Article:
Has the terror group really changed its spots?
The Reverend Robert Beckett is not known for pulling his punches.
In his north Belfast parishes of Crosscollyer and Somerton Road, he is a Presbyterian minister by day, and paramilitary watchdog by night.
He regularly holds the UDA leadership to account for the activities of its membership, and concedes, that recently, things have been changing.
"I have my own sources within the community" he explains, "and there is no doubt in my mind that the UDA in north Belfast has expelled drug dealers, it has stopped racketeering, it has stopped collecting money as an organisation.
"It has put a stop to the money-lenders, some of whom were charging interest at 100%. I am absolutely convinced of that".
Reverend Beckett talks with the type of fearlessness typical of religious ministers.
The UDA leadership acknowledges his scrutiny of their activities.
"He's not afraid to pull you up on something, and he hears about what's happening even before we do," said Jackie McDonald, the man widely considered to be the most senior of six UDA leaders.
Reverend Beckett has been ministering in the north Belfast area for 40 years, and became closely involved with the UDA following the death of 16-year-old Dean Clarke.
He had been sold the drug known as 'blues' in the loyalist Tiger's Bay district.
"At that stage the UDA were heavily involved in drug dealing," said Beckett, "and the mothers went to the UDA and said, 'the war is over, give it up, or get out'".
That was three years ago, but according to this terrier-like preacher, change has finally come about.
It is a view reflected by the head of the International Monitoring Commission (IMC), Lord Alderdice.
"Despite the peace process, there was a recognition by the leadership of the UDA that some of their people were still involved in crime.
"They took substantial steps. They expelled some people, some left and some changed.
"Not everybody has changed, but certainly at a leadership level there has been some very impressive movement".
So what about recent reports that the UDA expelled a number of families in the Tiger's Bay area?
How does that square with a peaceful approach for former paramilitaries?
"Those reports were not accurate," said Reverend Beckett.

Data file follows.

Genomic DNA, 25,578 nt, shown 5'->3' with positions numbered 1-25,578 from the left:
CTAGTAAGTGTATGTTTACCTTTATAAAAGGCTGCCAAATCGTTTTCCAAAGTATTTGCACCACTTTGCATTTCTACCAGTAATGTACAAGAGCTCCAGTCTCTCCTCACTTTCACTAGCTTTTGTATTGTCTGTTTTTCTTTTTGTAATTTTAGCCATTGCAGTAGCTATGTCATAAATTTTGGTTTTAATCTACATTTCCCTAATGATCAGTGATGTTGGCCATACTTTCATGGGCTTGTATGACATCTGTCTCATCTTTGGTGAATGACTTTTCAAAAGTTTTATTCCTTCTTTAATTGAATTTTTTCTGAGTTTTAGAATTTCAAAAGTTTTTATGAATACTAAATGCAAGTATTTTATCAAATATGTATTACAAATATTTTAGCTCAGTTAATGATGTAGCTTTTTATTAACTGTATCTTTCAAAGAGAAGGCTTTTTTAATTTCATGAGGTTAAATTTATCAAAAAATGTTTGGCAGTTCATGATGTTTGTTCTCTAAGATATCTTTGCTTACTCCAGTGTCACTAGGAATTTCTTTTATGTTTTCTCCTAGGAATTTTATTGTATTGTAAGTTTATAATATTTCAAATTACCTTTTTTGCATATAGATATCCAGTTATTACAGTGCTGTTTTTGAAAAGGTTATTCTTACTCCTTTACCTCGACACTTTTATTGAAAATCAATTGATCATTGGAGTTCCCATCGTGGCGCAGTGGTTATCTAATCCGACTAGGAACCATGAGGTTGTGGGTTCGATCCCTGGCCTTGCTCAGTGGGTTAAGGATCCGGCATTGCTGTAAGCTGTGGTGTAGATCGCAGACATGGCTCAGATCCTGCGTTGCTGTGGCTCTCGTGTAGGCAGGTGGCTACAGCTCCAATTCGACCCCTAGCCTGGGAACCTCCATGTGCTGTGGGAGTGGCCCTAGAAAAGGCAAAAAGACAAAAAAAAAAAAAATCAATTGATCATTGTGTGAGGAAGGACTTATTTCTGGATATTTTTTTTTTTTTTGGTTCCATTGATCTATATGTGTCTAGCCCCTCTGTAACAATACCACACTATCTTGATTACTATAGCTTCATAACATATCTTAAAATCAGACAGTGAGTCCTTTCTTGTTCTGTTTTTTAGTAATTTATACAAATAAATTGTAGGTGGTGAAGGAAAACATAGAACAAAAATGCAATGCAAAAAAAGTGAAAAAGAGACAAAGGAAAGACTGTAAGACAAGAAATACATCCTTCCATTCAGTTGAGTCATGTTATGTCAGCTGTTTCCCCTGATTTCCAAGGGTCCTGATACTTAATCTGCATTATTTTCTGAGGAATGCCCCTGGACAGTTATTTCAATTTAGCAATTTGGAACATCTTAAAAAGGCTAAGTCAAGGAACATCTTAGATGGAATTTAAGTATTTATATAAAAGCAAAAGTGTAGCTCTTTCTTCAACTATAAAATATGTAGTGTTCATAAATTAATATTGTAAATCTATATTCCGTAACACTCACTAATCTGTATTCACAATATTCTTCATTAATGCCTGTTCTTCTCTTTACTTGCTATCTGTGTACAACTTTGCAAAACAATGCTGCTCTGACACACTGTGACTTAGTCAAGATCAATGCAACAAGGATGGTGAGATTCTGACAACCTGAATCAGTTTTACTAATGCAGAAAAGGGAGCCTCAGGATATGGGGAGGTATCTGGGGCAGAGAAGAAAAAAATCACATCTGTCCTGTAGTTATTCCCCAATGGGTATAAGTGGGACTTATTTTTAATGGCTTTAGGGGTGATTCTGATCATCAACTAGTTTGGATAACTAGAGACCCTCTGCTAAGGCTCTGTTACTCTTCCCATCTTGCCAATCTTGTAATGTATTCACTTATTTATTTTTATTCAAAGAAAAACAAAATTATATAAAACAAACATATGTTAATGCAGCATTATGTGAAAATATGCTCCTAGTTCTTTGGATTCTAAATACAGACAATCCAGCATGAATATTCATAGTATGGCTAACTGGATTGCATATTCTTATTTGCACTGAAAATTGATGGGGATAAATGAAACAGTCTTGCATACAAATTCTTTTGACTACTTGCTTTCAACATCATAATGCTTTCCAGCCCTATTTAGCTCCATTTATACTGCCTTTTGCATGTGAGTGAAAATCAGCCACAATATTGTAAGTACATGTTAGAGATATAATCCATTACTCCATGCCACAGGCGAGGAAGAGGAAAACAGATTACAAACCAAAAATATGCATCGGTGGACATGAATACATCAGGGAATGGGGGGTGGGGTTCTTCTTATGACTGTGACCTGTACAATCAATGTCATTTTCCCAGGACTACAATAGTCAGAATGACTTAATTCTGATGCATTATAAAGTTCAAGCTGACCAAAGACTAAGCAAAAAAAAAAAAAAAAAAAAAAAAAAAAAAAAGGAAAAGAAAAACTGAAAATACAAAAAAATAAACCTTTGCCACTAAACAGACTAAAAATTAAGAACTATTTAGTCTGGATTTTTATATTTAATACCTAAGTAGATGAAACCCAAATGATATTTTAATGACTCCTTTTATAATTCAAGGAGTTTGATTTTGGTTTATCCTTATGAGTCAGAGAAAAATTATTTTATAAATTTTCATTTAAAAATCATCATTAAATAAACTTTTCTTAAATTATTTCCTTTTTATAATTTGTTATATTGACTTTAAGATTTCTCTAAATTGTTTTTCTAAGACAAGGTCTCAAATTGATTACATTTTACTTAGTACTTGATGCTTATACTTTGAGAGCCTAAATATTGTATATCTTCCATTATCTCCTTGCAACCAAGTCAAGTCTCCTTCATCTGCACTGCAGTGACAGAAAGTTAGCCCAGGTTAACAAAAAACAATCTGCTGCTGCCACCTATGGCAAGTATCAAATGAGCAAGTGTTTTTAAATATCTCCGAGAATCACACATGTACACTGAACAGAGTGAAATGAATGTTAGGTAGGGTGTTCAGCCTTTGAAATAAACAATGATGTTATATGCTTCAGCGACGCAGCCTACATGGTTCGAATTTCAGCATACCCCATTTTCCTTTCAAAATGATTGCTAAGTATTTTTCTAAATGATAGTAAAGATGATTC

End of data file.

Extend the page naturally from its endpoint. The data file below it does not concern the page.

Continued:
"That was a case involving alcohol problems and other difficulties."
I quiz him about how he can be so sure, given that in the past UDA 'brigadiers' in sharp suits have met religious leaders and politicians promising peace, only to revert to type.
"What you say is quite true," he concedes, "but this time I have seen the evidences of it, and I check regularly within the community and I am told that this time they are doing what they claim they are doing."
I attended a curious meeting in Duncairn Gardens in north Belfast last week.
Two UDA 'brigadiers' sat beside the PSNI's district commander for north Belfast.
Seats away were members of the International Monitoring Commission.
An end to violence
All were listening to an address by a former IRA heavy hitter in the form of Gerard O'Reilly from the New Lodge.
How loyalists, the police and republicans had managed to bring almost nightly violence in the area to an end.
After the gathering, the IMC sat in a circle at the corner of the room, with the two 'brigadiers' and other UDA members, to discuss progress.
Such a casual shooting of the breeze would have been inconceivable a few years ago.
But some decommissioning has taken place, and trust between the parties clearly has been established.
In his six years reporting on the UDA and groups like it, Lord Alderdice has never been so up-beat.
"It's a very positive picture, and I think it is very important that people outside Northern Ireland, indeed some people within Northern Ireland, realise there is a very good news story here, as well as some difficulties that remain."